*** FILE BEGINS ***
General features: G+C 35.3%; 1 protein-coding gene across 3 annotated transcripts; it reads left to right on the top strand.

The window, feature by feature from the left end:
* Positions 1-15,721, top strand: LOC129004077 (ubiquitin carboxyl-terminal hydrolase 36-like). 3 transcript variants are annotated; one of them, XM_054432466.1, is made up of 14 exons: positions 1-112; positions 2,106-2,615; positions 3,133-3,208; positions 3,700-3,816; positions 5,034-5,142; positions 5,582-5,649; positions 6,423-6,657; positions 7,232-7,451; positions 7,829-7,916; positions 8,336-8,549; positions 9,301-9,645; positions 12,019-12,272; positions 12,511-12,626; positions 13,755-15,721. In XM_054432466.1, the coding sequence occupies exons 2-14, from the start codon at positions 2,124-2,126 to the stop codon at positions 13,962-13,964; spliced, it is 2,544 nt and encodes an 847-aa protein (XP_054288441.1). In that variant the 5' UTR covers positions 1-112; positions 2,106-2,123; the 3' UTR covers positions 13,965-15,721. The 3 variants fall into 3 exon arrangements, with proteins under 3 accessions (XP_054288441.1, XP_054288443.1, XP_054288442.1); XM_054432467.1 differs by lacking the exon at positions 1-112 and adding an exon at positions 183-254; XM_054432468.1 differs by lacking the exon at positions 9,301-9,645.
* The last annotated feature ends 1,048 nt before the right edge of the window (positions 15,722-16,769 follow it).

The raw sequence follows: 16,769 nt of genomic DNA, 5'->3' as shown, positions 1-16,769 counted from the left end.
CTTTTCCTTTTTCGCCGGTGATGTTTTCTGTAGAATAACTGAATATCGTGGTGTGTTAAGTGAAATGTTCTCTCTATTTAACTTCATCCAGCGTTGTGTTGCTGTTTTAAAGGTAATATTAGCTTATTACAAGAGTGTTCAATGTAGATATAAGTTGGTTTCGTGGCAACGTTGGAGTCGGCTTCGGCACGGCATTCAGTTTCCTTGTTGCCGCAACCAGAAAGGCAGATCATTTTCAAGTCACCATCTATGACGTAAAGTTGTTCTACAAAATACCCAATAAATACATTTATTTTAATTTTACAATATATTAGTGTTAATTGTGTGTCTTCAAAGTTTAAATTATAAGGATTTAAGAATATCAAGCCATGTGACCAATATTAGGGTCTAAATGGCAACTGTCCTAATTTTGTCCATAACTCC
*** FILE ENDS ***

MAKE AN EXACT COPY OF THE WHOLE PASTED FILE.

General features: G+C 35.3%; 1 protein-coding gene across 3 annotated transcripts; it reads left to right on the top strand.

The window, feature by feature from the left end:
* Positions 1-15,721, top strand: LOC129004077 (ubiquitin carboxyl-terminal hydrolase 36-like). 3 transcript variants are annotated; one of them, XM_054432466.1, is made up of 14 exons: positions 1-112; positions 2,106-2,615; positions 3,133-3,208; positions 3,700-3,816; positions 5,034-5,142; positions 5,582-5,649; positions 6,423-6,657; positions 7,232-7,451; positions 7,829-7,916; positions 8,336-8,549; positions 9,301-9,645; positions 12,019-12,272; positions 12,511-12,626; positions 13,755-15,721. In XM_054432466.1, the coding sequence occupies exons 2-14, from the start codon at positions 2,124-2,126 to the stop codon at positions 13,962-13,964; spliced, it is 2,544 nt and encodes an 847-aa protein (XP_054288441.1). In that variant the 5' UTR covers positions 1-112; positions 2,106-2,123; the 3' UTR covers positions 13,965-15,721. The 3 variants fall into 3 exon arrangements, with proteins under 3 accessions (XP_054288441.1, XP_054288443.1, XP_054288442.1); XM_054432467.1 differs by lacking the exon at positions 1-112 and adding an exon at positions 183-254; XM_054432468.1 differs by lacking the exon at positions 9,301-9,645.
* The last annotated feature ends 1,048 nt before the right edge of the window (positions 15,722-16,769 follow it).

The raw sequence follows: 16,769 nt of genomic DNA, 5'->3' as shown, positions 1-16,769 counted from the left end.
CTTTTCCTTTTTCGCCGGTGATGTTTTCTGTAGAATAACTGAATATCGTGGTGTGTTAAGTGAAATGTTCTCTCTATTTAACTTCATCCAGCGTTGTGTTGCTGTTTTAAAGGTAATATTAGCTTATTACAAGAGTGTTCAATGTAGATATAAGTTGGTTTCGTGGCAACGTTGGAGTCGGCTTCGGCACGGCATTCAGTTTCCTTGTTGCCGCAACCAGAAAGGCAGATCATTTTCAAGTCACCATCTATGACGTAAAGTTGTTCTACAAAATACCCAATAAATACATTTATTTTAATTTTACAATATATTAGTGTTAATTGTGTGTCTTCAAAGTTTAAATTATAAGGATTTAAGAATATCAAGCCATGTGACCAATATTAGGGTCTAAATGGCAACTGTCCTAATTTTGTCCATAACTCC